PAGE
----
There are many adjustments for the retiring rugby player to make. He must quickly get used to working full days, being unavailable for midweek breakfast with friends and wearing clothes that aren't budget, branded items, made of polyester. But not every adjustment is so difficult. At last he can stay up late watching B-movies, choose the garlic bread with cheese and book a holiday without ensuring there is a gym close by.
While there are always a few very lucky players who could bathe nightly in salted butter and still remain lean and mean, most of us have minor eating disorders. By this I mean that with every mouthful of naughty food comes a minute but perceptible drip of guilt. And this often goes for periods of physical stillness, too. A lazy fortnight by the pool sounds divine but I do not think many professional players could achieve it. There is fear that others are lying less dormant, not ordering cold lager with their lunch. True relaxation is rare.
I suppose this defines an elite athlete. Wise people often remind us that we are only competing against ourselves but I always scoff at the noble-sounding notion. You see, pretty much every time I have played a game of rugby there have been loads of blokes playing back. So we are in fact competing with others all the time. Even over a summer break.
What I have found useful in recent years is to regard the off-season differently. To remain sane, there has to be a true "down" period with no training or thought given to carbohydrate intake and saturated fat. Invariably, as this year, I arrange for this period to be two weeks long. But I know I won't last. This is not because I am a fitness fanatic – my coaches will attest to this – but because after a week I will start feeling fat. And, thanks to Mother Nature, I will be right. If I lived in Alaska I would be revered as the man so well insulated that he could visit the shops in nothing but a Tarzan thong.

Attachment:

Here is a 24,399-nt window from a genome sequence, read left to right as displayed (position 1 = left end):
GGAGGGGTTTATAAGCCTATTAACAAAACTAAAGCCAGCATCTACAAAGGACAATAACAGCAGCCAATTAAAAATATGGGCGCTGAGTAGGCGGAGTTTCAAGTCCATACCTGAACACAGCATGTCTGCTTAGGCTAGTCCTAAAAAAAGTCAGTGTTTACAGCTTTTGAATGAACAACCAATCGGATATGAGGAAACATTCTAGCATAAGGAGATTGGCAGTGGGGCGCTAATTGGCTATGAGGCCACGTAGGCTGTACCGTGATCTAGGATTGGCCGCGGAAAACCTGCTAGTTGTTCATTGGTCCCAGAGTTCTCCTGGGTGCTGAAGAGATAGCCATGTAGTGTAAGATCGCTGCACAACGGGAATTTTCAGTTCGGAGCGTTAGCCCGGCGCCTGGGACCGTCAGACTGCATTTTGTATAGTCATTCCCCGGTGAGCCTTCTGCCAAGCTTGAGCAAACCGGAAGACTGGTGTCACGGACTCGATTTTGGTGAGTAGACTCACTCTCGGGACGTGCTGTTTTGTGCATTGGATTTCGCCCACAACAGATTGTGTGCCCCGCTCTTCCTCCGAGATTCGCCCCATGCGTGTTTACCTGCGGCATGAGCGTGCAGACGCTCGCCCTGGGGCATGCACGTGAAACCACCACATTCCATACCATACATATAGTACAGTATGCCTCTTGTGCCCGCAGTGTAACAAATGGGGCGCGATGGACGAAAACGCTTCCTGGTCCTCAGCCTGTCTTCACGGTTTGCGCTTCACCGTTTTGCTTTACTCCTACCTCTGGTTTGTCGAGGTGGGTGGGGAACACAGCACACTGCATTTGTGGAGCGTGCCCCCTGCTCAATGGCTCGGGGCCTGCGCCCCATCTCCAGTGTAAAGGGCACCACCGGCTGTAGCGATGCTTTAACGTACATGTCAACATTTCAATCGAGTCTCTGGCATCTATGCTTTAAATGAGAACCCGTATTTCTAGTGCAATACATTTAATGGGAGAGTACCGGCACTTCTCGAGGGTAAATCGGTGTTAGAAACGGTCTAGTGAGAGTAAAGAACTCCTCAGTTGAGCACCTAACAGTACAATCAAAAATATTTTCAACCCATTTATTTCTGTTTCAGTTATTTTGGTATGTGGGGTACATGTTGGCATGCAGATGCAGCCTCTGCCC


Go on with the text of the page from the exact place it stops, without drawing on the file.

You see, I have a knack of finding fat everywhere. I hold my breath as I walk past cake shops, in case there are calories in the air that will permeate my skin and implant themselves in my midriff. Keeping all this in check has taken a lot of work. And I am by no means the worst case, so for many rugby men this summer's respite will be lived out with the constant, quiet fear of those first few days of fitness testing and that first appointment with the angry man with the callipers.
Yet the summer break remains a wonderful time. OK, so for 10 or 15 years we cannot ever quite relax completely but this, for me, is a small price to pay. We are a blessed few and we are very lucky that our ultimate goal – running out to play for great clubs with our mates – motivates us in an instant.
I am sure that in the horrible midst of a nasty fitness session, every player at every level uses visualisation to get them through. Some dream of that first huge hit, some dream of scoring tries, some just dream of the session ending.
Naturally, without ever having to think about it, the only vision I have needed in a very long time is one of me pulling on my sacred Bath jersey – the same one worn by Chilcott and Hilton – and feeling desperate to do it justice while I have the chance.
Pudding, sir? Better not.